Sure, these new recruits have familiar traits, with some jetpacking around like a Wing Diver/Jet Lifter, while others are decidedly slow and tank-ish. But distinction is rooted in their special ability. Rescue Mexico’s Amigo Brother, and you’ll have access to Molotov cocktails that produce a flaming area-of-effect as well as a serenade that can power-up nearby colleagues. Elsewhere there are ninjas, Spartans, royal guards, and six-gun shooting Americans, each offering playful caricatures of world cultures.
Amassing the hundred brothers across 50 stages offers a pleasing variation on the franchise’s traditional weapon collecting. A few smart design decisions support this change. First, any duplicates that are discovered elevate the level of your brother. Second, world bros aren’t limited to their default firearm and can be equipped with a multitude of different weapons once they’ve gained combat experience. While the combination of weapon and special ability provide distinction for each combatant, it would have been great to have access to a secondary gun.
Twin Tails+Rocket Launchers=Smiles
As such, there’s a lot of leeway in the creation of your squad. While you can cultivate a veteran strike team that’s adaptable enough to fight any threat, you can also madcap assemblage of cat girls, maids, and mecha. This means you can compile a team that’s ill-equipped to take on say, flying foes. But the feeling of autonomy habitually outweighs the frustration, save for the game’s defensive-oriented stages. Pleasingly, members from all previous EDF games make an appearance, as well as franchise vehicles, making World Brother feels celebratory. The only thing to dampen the spirits of this party is the presence of a season pass, which does add characters like OneeChanbara’s Riho Futaba, Aya, and Saki as well as eleven new missions.
PlayStation owners can enjoy local split screen while Switch devotees might appreciate LAN-play (which requires each combatant having their own copy of the game). But soloists shouldn’t feel left out. World Brothers permits individualists to swap control of combatants with a tap of the directional pad. Given the AI’s indifference in revising downed teammates and the persistent display of special move gauges, you’ll probably switch between characters regularly, which adds to the intensity of single-player games.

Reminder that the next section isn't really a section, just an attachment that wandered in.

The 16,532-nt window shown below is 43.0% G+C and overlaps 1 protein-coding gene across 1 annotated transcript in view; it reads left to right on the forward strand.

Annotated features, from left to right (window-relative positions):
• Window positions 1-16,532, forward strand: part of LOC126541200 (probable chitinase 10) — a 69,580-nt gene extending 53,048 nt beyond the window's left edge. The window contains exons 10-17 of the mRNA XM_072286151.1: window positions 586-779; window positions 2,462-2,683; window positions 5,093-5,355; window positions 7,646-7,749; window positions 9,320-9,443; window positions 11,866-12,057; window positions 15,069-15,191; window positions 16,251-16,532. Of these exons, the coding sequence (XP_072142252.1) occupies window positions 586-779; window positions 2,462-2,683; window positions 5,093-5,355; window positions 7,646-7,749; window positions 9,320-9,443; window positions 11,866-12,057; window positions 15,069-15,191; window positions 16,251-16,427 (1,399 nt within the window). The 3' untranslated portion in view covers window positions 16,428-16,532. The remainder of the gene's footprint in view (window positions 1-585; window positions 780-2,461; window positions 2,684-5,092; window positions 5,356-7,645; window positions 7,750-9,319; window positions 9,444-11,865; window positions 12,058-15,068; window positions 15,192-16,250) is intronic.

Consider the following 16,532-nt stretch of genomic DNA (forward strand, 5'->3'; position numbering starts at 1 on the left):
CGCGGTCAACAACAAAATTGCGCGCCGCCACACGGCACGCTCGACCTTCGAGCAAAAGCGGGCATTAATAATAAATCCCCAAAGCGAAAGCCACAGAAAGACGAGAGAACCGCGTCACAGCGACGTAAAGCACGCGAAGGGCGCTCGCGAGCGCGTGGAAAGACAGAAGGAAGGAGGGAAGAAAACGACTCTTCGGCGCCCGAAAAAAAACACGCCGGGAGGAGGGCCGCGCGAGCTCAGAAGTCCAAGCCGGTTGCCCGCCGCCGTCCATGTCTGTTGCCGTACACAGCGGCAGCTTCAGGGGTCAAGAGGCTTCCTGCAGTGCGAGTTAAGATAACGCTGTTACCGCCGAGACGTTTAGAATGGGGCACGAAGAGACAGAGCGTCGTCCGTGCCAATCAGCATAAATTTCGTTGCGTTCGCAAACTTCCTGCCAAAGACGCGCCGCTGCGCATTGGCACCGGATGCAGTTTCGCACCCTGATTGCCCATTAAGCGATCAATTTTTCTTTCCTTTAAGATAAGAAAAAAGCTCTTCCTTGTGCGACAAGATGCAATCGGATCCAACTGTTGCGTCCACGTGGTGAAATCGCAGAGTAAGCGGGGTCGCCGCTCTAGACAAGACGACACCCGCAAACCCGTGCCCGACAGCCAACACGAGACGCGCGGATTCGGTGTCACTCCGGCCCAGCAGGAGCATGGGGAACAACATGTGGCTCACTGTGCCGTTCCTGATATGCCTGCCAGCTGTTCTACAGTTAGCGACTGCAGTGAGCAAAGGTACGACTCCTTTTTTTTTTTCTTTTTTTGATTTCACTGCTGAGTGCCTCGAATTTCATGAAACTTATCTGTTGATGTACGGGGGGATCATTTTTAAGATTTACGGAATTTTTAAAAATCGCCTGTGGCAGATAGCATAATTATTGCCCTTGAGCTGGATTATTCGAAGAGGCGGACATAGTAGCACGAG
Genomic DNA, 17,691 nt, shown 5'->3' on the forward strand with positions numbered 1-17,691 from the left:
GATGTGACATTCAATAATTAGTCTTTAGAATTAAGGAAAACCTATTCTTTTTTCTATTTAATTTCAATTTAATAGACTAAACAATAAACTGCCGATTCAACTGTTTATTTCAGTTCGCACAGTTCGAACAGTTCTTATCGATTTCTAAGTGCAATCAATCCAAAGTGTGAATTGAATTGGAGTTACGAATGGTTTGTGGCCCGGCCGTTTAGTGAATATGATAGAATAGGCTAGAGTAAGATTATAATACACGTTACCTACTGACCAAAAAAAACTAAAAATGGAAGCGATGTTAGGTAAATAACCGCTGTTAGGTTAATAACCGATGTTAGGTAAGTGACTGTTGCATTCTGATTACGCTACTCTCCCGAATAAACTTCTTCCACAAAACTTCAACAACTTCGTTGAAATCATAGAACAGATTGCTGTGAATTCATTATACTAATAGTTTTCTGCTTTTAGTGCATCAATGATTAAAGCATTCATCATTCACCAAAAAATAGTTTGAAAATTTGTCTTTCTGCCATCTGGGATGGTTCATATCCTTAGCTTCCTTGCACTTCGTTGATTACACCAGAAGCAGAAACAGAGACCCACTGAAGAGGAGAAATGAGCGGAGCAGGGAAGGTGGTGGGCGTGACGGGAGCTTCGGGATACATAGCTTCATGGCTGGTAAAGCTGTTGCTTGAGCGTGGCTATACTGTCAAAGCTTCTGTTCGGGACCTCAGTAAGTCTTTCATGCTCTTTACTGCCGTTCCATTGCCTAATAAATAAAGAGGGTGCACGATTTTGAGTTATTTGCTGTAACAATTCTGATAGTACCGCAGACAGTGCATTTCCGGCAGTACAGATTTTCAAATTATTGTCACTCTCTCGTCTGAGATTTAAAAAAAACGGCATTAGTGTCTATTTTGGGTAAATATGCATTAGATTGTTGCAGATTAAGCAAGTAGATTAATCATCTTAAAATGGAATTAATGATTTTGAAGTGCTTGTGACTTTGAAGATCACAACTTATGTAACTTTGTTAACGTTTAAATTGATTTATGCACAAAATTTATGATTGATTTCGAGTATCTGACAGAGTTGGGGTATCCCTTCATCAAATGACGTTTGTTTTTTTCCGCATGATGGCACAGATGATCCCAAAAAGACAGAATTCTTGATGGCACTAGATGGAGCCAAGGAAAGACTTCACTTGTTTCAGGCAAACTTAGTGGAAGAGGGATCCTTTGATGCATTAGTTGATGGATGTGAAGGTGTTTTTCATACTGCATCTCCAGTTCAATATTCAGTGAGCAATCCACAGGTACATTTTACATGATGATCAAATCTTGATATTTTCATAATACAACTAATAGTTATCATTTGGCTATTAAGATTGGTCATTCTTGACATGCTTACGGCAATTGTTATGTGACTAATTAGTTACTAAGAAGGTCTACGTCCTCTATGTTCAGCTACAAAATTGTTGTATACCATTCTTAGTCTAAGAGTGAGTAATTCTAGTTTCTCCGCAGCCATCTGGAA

Humor is rooted in the game’s dialog with combatants often offering amusing assessments of the alien takeover. At least one character provides technical commentary, divulging details, such as which game first featured a certain adversary. Their counterparts are oblivious to the fourth wall fracturing dialog, making for an incessantly entertaining and informative interchanges. If the English voice over isn’t to your liking, you can switch to Japanese, Korean, or Chinese from the main menu. When using a controller, the game is persistently responsive, but mouse-and-keyboard input seems to suffer from the same aiming fault as Iron Rain. Hopefully 1:1 mouse tracking is patched in.
Some might complain there’s less content in World Brothers, with a campaign that extends across sixty briefer missions. That reservation is understandable given the delight in earning and experimenting with new weapon drops. So, while comprehensive play hours might drop, Earth Defense Force: World Brothers drip feed of gratification delivers at a quicker pace. As such, Yuke’s latest entry amplifies the enjoyment, showering players with unlockables while weapons and characters that are a delight to deploy. Earth Defense Force has come a long way since its auspicious debut. World Brothers retains the eccentricity and accessible play, while giving the visuals an inspired overhaul. Hopefully, the spin-off is an enduring as the main franchise.
Earth Defense Force: World Brothers was reviewed on
PC with review code provided by the game’s publisher.